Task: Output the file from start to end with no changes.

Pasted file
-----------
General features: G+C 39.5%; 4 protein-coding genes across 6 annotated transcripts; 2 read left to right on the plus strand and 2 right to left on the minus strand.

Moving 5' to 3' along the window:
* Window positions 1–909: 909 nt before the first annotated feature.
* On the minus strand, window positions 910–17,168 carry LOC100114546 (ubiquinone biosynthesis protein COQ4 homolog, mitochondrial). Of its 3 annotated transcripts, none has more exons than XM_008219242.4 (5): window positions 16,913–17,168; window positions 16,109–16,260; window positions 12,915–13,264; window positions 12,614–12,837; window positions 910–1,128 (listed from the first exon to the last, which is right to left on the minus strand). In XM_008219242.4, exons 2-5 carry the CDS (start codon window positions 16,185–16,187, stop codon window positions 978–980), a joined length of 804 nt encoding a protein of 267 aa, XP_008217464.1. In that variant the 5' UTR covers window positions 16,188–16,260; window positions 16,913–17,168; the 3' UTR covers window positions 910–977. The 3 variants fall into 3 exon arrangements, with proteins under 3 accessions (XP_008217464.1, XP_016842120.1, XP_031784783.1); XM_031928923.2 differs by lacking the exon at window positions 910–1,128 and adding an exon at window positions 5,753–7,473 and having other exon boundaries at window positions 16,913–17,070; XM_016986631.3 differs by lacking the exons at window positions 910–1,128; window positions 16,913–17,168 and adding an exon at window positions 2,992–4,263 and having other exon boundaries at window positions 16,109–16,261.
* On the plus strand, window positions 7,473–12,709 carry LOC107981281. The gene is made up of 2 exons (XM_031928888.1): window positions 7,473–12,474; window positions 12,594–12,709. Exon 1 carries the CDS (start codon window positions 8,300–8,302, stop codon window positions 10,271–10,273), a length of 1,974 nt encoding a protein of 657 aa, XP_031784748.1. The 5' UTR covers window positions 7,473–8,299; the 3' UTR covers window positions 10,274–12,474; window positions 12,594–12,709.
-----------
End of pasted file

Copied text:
General features: G+C 39.5%; 4 protein-coding genes across 6 annotated transcripts; 2 read left to right on the plus strand and 2 right to left on the minus strand.

Moving 5' to 3' along the window:
* Window positions 1–909: 909 nt before the first annotated feature.
* On the minus strand, window positions 910–17,168 carry LOC100114546 (ubiquinone biosynthesis protein COQ4 homolog, mitochondrial). Of its 3 annotated transcripts, none has more exons than XM_008219242.4 (5): window positions 16,913–17,168; window positions 16,109–16,260; window positions 12,915–13,264; window positions 12,614–12,837; window positions 910–1,128 (listed from the first exon to the last, which is right to left on the minus strand). In XM_008219242.4, exons 2-5 carry the CDS (start codon window positions 16,185–16,187, stop codon window positions 978–980), a joined length of 804 nt encoding a protein of 267 aa, XP_008217464.1. In that variant the 5' UTR covers window positions 16,188–16,260; window positions 16,913–17,168; the 3' UTR covers window positions 910–977. The 3 variants fall into 3 exon arrangements, with proteins under 3 accessions (XP_008217464.1, XP_016842120.1, XP_031784783.1); XM_031928923.2 differs by lacking the exon at window positions 910–1,128 and adding an exon at window positions 5,753–7,473 and having other exon boundaries at window positions 16,913–17,070; XM_016986631.3 differs by lacking the exons at window positions 910–1,128; window positions 16,913–17,168 and adding an exon at window positions 2,992–4,263 and having other exon boundaries at window positions 16,109–16,261.
* On the plus strand, window positions 7,473–12,709 carry LOC107981281. The gene is made up of 2 exons (XM_031928888.1): window positions 7,473–12,474; window positions 12,594–12,709. Exon 1 carries the CDS (start codon window positions 8,300–8,302, stop codon window positions 10,271–10,273), a length of 1,974 nt encoding a protein of 657 aa, XP_031784748.1. The 5' UTR covers window positions 7,473–8,299; the 3' UTR covers window positions 10,274–12,474; window positions 12,594–12,709.